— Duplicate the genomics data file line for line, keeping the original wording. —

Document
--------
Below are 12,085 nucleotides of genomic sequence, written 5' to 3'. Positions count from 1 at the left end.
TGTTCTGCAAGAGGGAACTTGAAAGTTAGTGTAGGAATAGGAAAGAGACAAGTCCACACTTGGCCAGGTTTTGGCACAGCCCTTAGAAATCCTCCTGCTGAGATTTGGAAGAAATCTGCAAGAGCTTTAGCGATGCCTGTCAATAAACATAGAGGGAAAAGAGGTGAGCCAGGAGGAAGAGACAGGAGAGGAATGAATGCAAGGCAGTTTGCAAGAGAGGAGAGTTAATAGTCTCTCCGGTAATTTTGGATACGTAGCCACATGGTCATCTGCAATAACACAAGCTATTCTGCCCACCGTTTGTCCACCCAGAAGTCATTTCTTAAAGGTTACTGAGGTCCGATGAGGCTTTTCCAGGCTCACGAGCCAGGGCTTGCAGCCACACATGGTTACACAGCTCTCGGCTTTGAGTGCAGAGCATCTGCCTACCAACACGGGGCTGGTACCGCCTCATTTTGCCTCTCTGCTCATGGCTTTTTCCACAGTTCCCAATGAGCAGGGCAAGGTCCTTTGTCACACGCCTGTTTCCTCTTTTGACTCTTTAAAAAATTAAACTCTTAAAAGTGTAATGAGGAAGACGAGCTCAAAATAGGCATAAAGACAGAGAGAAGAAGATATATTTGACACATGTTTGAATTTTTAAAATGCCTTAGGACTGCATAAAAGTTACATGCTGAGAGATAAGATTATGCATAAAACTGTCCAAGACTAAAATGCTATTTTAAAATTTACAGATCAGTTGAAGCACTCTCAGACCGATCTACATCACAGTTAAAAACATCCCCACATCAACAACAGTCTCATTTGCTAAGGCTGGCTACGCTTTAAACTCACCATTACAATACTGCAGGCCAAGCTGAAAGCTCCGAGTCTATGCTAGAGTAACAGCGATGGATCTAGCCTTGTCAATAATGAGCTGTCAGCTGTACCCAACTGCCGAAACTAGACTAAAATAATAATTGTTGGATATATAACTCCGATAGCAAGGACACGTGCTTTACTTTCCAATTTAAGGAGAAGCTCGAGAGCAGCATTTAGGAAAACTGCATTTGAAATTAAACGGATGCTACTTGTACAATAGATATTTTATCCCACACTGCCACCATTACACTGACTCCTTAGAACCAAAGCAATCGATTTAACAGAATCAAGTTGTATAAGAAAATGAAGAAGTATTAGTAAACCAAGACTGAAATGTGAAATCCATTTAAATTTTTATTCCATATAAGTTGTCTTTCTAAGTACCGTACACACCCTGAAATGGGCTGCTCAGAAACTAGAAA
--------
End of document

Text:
Below are 12,085 nucleotides of genomic sequence, written 5' to 3'. Positions count from 1 at the left end.
TGTTCTGCAAGAGGGAACTTGAAAGTTAGTGTAGGAATAGGAAAGAGACAAGTCCACACTTGGCCAGGTTTTGGCACAGCCCTTAGAAATCCTCCTGCTGAGATTTGGAAGAAATCTGCAAGAGCTTTAGCGATGCCTGTCAATAAACATAGAGGGAAAAGAGGTGAGCCAGGAGGAAGAGACAGGAGAGGAATGAATGCAAGGCAGTTTGCAAGAGAGGAGAGTTAATAGTCTCTCCGGTAATTTTGGATACGTAGCCACATGGTCATCTGCAATAACACAAGCTATTCTGCCCACCGTTTGTCCACCCAGAAGTCATTTCTTAAAGGTTACTGAGGTCCGATGAGGCTTTTCCAGGCTCACGAGCCAGGGCTTGCAGCCACACATGGTTACACAGCTCTCGGCTTTGAGTGCAGAGCATCTGCCTACCAACACGGGGCTGGTACCGCCTCATTTTGCCTCTCTGCTCATGGCTTTTTCCACAGTTCCCAATGAGCAGGGCAAGGTCCTTTGTCACACGCCTGTTTCCTCTTTTGACTCTTTAAAAAATTAAACTCTTAAAAGTGTAATGAGGAAGACGAGCTCAAAATAGGCATAAAGACAGAGAGAAGAAGATATATTTGACACATGTTTGAATTTTTAAAATGCCTTAGGACTGCATAAAAGTTACATGCTGAGAGATAAGATTATGCATAAAACTGTCCAAGACTAAAATGCTATTTTAAAATTTACAGATCAGTTGAAGCACTCTCAGACCGATCTACATCACAGTTAAAAACATCCCCACATCAACAACAGTCTCATTTGCTAAGGCTGGCTACGCTTTAAACTCACCATTACAATACTGCAGGCCAAGCTGAAAGCTCCGAGTCTATGCTAGAGTAACAGCGATGGATCTAGCCTTGTCAATAATGAGCTGTCAGCTGTACCCAACTGCCGAAACTAGACTAAAATAATAATTGTTGGATATATAACTCCGATAGCAAGGACACGTGCTTTACTTTCCAATTTAAGGAGAAGCTCGAGAGCAGCATTTAGGAAAACTGCATTTGAAATTAAACGGATGCTACTTGTACAATAGATATTTTATCCCACACTGCCACCATTACACTGACTCCTTAGAACCAAAGCAATCGATTTAACAGAATCAAGTTGTATAAGAAAATGAAGAAGTATTAGTAAACCAAGACTGAAATGTGAAATCCATTTAAATTTTTATTCCATATAAGTTGTCTTTCTAAGTACCGTACACACCCTGAAATGGGCTGCTCAGAAACTAGAAA